@BIGbtc, it looks like you’ve concluded that a single coherent message for everyone is the ideal. It might well be, though I doubt it, but before adopting that approach somebody needs to be able to explain how that serves the project by getting farmers, developers, users, companies, and any others we want to take notice, to pay attention and respond in the ways we want. Or alternatively why we shoukd ignore x, y and z groups and focus just on p & q.
Otherwise, it won’t be a disaster to just go ahead with that approach, but it could be a waste of effort. There is no way this project is headed for disaster once the technology is up and running. I think you just like to use scarey words rather than make a proper case for your chosen approach. I challenge you to try making a case instead of just giving an opinion backed by emotional phrasing.
Definitely agree that gaining traction via the B2B route will be a lot easier off the get go. In selling to other businesses you have less decision makers to convince to generate deep market penetration. On top of that you also have a more educated audience that is more aware of their need for the security benefits.
That isn’t to say that B2C marketing should be ignored, only that it might make sense to put less upfront weight behind marketing to consumers, and to do so with a different primary message (e.g., ability to supplement income with farming rather than ability to have absolute privacy). At the end of the day, could be worthwhile to segmrnt relevant customer/consumer targets and run some market testing to find out what messages resonate best with each segment.
So your approach is treating the marketing of this network as if it is an ICO, because…? Presumably you are only interested in targeting investors and pumping the price. There’s no other reason I can see, whereas I’m talking about marketing the network to those who will utilise it, everyone in fact, except investors.
That I take it is the reason for our different approach and why you keep using NVO as an example when it is irrelevant IMO, being a) an ICO not marketing a product, and b) when it is a product, something very different and much more like a Dyson vacuum cleaner which was your other example.
So you dont read all my post and the coherent message part. I dont give a flyin fart about investors. The methods used by others to raise awareness and funding is less complicated than you want to make it. Im making a claim that the current message is convoluted, complicated. And your ideas make it worse. You will need to preface every one of your messages with “If you are a developer, DONT READ THIS” or "If you are a consumer DONT READ THIS"
That is a disaster.
As usual you have opinion without reason, and put up straw man so you can shoot it down. It’s you who don’t read, or are ignoring my argument. I’m suggesting we work out what the approach should be first, and have suggested what I think the conclusion will be.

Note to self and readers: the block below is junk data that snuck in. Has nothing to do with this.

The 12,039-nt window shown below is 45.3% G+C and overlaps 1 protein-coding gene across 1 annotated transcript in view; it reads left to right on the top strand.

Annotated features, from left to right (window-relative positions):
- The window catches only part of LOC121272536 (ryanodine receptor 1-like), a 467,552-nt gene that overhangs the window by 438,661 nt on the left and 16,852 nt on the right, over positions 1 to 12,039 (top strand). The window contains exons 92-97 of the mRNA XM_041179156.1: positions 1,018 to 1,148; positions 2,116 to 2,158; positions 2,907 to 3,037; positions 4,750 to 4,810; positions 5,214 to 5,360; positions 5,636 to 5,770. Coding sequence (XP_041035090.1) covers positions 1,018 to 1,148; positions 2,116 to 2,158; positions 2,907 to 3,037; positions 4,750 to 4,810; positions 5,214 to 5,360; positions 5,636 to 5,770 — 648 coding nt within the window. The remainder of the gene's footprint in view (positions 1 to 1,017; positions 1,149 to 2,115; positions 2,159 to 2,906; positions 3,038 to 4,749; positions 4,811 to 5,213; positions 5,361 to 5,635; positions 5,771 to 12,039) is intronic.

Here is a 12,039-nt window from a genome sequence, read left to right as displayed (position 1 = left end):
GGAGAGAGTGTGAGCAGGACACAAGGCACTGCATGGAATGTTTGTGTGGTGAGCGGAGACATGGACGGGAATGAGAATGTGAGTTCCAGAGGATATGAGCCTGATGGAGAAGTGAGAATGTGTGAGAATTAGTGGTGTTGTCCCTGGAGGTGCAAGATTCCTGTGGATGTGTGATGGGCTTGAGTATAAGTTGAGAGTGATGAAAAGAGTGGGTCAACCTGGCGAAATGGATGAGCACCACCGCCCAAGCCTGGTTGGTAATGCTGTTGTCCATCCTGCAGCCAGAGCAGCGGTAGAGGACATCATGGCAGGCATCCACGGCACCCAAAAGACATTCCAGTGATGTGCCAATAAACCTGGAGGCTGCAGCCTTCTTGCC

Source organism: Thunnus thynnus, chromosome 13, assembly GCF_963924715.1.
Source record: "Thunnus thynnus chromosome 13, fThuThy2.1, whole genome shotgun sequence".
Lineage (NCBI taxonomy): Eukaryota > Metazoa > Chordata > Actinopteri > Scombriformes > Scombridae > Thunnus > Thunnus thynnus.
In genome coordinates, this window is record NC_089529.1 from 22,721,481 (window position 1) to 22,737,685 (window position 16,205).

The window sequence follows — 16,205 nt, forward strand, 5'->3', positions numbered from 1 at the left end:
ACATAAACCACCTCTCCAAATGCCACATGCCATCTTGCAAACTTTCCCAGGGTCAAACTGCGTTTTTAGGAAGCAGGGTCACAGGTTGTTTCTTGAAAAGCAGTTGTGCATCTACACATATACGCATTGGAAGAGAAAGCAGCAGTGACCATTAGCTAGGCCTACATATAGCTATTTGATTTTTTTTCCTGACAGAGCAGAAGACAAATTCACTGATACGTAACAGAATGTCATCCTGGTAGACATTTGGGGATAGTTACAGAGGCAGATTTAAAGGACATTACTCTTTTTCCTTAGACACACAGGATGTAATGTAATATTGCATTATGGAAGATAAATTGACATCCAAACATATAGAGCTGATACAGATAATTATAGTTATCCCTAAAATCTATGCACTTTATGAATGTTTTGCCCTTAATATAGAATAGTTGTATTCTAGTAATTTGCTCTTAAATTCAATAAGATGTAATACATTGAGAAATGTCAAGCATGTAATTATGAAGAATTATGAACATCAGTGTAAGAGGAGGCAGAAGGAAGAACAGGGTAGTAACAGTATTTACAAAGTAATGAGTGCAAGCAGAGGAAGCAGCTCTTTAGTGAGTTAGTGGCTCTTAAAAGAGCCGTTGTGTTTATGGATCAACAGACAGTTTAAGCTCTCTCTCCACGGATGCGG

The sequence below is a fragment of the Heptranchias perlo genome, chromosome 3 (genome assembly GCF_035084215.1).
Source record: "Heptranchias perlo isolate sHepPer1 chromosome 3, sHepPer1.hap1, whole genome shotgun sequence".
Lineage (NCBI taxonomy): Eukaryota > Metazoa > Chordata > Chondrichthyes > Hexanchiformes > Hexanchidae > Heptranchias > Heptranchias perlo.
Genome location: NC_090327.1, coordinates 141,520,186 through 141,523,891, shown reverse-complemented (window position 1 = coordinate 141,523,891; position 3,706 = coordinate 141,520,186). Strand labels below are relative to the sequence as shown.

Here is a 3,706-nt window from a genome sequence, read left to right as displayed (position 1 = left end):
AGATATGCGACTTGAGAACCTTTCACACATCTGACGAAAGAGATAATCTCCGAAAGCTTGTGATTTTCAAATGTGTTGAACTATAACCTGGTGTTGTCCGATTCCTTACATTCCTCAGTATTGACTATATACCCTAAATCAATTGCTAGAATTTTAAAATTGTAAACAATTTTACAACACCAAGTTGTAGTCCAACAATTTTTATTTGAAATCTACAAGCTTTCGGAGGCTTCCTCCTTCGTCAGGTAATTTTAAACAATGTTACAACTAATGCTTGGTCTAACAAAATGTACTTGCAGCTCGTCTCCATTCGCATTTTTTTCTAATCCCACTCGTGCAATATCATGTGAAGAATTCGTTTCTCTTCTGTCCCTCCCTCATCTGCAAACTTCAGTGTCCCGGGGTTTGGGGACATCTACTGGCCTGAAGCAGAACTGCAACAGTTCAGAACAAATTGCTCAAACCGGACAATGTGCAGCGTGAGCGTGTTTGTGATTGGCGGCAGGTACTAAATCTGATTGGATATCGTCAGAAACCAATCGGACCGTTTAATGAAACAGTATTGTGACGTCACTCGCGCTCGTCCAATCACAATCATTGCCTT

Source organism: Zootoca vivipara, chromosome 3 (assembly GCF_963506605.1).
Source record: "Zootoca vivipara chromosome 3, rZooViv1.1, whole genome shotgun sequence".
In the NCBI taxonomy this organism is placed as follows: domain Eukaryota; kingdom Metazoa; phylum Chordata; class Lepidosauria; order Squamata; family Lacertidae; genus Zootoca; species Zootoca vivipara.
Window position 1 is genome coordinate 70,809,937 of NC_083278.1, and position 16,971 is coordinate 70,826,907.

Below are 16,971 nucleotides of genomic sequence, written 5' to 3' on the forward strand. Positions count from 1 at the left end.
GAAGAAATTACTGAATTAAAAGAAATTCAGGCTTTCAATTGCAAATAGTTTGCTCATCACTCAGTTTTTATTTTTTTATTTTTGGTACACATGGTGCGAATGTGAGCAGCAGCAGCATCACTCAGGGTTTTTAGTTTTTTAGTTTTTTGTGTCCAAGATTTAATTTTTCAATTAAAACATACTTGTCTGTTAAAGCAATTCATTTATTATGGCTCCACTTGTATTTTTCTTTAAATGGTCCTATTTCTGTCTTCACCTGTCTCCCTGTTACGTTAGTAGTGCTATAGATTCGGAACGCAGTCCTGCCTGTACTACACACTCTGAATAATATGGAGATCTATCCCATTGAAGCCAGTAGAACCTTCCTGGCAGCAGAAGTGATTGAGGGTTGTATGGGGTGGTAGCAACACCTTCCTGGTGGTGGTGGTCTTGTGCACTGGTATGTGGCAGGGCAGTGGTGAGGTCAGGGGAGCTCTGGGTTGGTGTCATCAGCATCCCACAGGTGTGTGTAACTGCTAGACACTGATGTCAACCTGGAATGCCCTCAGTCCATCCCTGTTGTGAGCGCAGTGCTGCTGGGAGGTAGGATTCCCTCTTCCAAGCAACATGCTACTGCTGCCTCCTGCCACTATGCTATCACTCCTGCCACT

I care a lot about investors, but at this point very little about attracting new investment because that’s not what we need. Speculators want to pump and dump, investors want the network to be marketed to those who will utilise it and give it value. From which investors will profit very well. Right now we can attract developers, hence my suggestion we look at marketing to them. When we have things to offer other groups, we can market to them, whether with a one size fits all message, or messages tailored for maximum impact.
But my point all along here is not to say we should do x, but that we should decide what we want to achieve, and how best to do it, first. You have not made a case for anything but pumping the coin, which is fine if that’s your aim, but I’m not interested in that.
In thinking more about what Safenet is intended to be, I propose we stop using the word Marketing and use instead Outreach and Education.
Marketing in and of itself has a connotation of brand promotion, sales, and so forth. While we would all like the token value to increase, we want more people to adopt so called safe internet hygiene. Security. Privacy. Safety.
The more people know about what Safenet is intended for and that it is a utility, a service and not necessarily a corporate investment schema; the more will adopt.
When it comes to deploying targeted marketing differentiated by customer/consumer segment you don’t have to worry as such about the fact that you need different messaging to be effective. Keep in mind that brands reach different audiences through distinct media or locations, if you will. For example, Coca-Cola has to speak to several audiences (e.g., consumers, investors, distributors, institutions, etc.). Coca-cola uses a distinct, relevant messaging for each audience. When was the last time you, as a consumer saw Cova-Cola marketing that was meant primarily for investors or distributors or institutions? Without the distinct messaging, Coke could not speak effectively to each audience, but because each audience is distinct the differentiation in messaging doesn’t cause confusion. Otherwise put, I think what is important is one audience-one message, not so much one product-one message.
Sorry, @whiteoutmashups if I insulted you. I was doing as you do. Speaking my mind and doing it right. If you didnt like my comments about your marketing efforts thats not a reason to slam me personally. You are one of the faces of Maidsafe and that is not becoming.
You need to step up in your efforts to show a good face to MaidSafe all the time.
My differences with another member are not something you want to get into the middle of.
Dude, thats how I opened my critique of your prenzi. I was quite supportive of you in this and many of your other posts. Unreal…
Yes, that is the world in which we live. Without adequate promotion the movement will be stalled, taking months or years to accomplish what would have been, maybe, weeks. In the end, Safe Network will be a business, just like any other business today; a business with lofty and admirable goals and methods, to be sure, but a business just the same.